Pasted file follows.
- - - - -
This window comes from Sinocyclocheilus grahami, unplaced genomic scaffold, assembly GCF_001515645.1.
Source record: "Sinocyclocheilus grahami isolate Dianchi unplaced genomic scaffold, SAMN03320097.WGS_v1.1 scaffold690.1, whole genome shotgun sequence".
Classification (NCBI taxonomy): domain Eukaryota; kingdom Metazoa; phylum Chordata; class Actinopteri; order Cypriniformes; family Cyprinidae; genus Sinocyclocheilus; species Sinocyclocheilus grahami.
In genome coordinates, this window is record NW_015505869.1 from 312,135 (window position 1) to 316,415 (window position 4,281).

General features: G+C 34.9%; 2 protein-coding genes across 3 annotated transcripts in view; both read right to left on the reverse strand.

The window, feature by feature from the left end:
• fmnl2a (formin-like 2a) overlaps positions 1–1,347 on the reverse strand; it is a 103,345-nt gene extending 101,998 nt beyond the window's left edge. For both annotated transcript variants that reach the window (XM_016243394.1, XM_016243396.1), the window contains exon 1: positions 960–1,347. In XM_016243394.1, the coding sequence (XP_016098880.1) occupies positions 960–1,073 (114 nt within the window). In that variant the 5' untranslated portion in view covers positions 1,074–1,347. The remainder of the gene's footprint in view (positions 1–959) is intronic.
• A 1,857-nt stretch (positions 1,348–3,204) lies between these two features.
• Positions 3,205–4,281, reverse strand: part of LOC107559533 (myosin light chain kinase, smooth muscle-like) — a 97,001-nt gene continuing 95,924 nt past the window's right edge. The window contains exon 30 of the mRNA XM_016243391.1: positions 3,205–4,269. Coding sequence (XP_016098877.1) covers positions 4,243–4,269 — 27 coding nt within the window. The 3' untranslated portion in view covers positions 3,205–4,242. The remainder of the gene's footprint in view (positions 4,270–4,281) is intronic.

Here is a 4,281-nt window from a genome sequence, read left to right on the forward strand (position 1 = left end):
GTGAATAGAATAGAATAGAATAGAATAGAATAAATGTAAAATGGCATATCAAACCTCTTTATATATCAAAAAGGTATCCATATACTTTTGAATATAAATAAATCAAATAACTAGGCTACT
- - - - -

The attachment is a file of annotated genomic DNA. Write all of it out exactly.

This window comes from Sinocyclocheilus grahami, unplaced genomic scaffold, assembly GCF_001515645.1.
Source record: "Sinocyclocheilus grahami isolate Dianchi unplaced genomic scaffold, SAMN03320097.WGS_v1.1 scaffold690.1, whole genome shotgun sequence".
Classification (NCBI taxonomy): domain Eukaryota; kingdom Metazoa; phylum Chordata; class Actinopteri; order Cypriniformes; family Cyprinidae; genus Sinocyclocheilus; species Sinocyclocheilus grahami.
In genome coordinates, this window is record NW_015505869.1 from 312,135 (window position 1) to 316,415 (window position 4,281).

General features: G+C 34.9%; 2 protein-coding genes across 3 annotated transcripts in view; both read right to left on the reverse strand.

The window, feature by feature from the left end:
• fmnl2a (formin-like 2a) overlaps positions 1–1,347 on the reverse strand; it is a 103,345-nt gene extending 101,998 nt beyond the window's left edge. For both annotated transcript variants that reach the window (XM_016243394.1, XM_016243396.1), the window contains exon 1: positions 960–1,347. In XM_016243394.1, the coding sequence (XP_016098880.1) occupies positions 960–1,073 (114 nt within the window). In that variant the 5' untranslated portion in view covers positions 1,074–1,347. The remainder of the gene's footprint in view (positions 1–959) is intronic.
• A 1,857-nt stretch (positions 1,348–3,204) lies between these two features.
• Positions 3,205–4,281, reverse strand: part of LOC107559533 (myosin light chain kinase, smooth muscle-like) — a 97,001-nt gene continuing 95,924 nt past the window's right edge. The window contains exon 30 of the mRNA XM_016243391.1: positions 3,205–4,269. Coding sequence (XP_016098877.1) covers positions 4,243–4,269 — 27 coding nt within the window. The 3' untranslated portion in view covers positions 3,205–4,242. The remainder of the gene's footprint in view (positions 4,270–4,281) is intronic.

Here is a 4,281-nt window from a genome sequence, read left to right on the forward strand (position 1 = left end):
GTGAATAGAATAGAATAGAATAGAATAGAATAAATGTAAAATGGCATATCAAACCTCTTTATATATCAAAAAGGTATCCATATACTTTTGAATATAAATAAATCAAATAACTAGGCTACT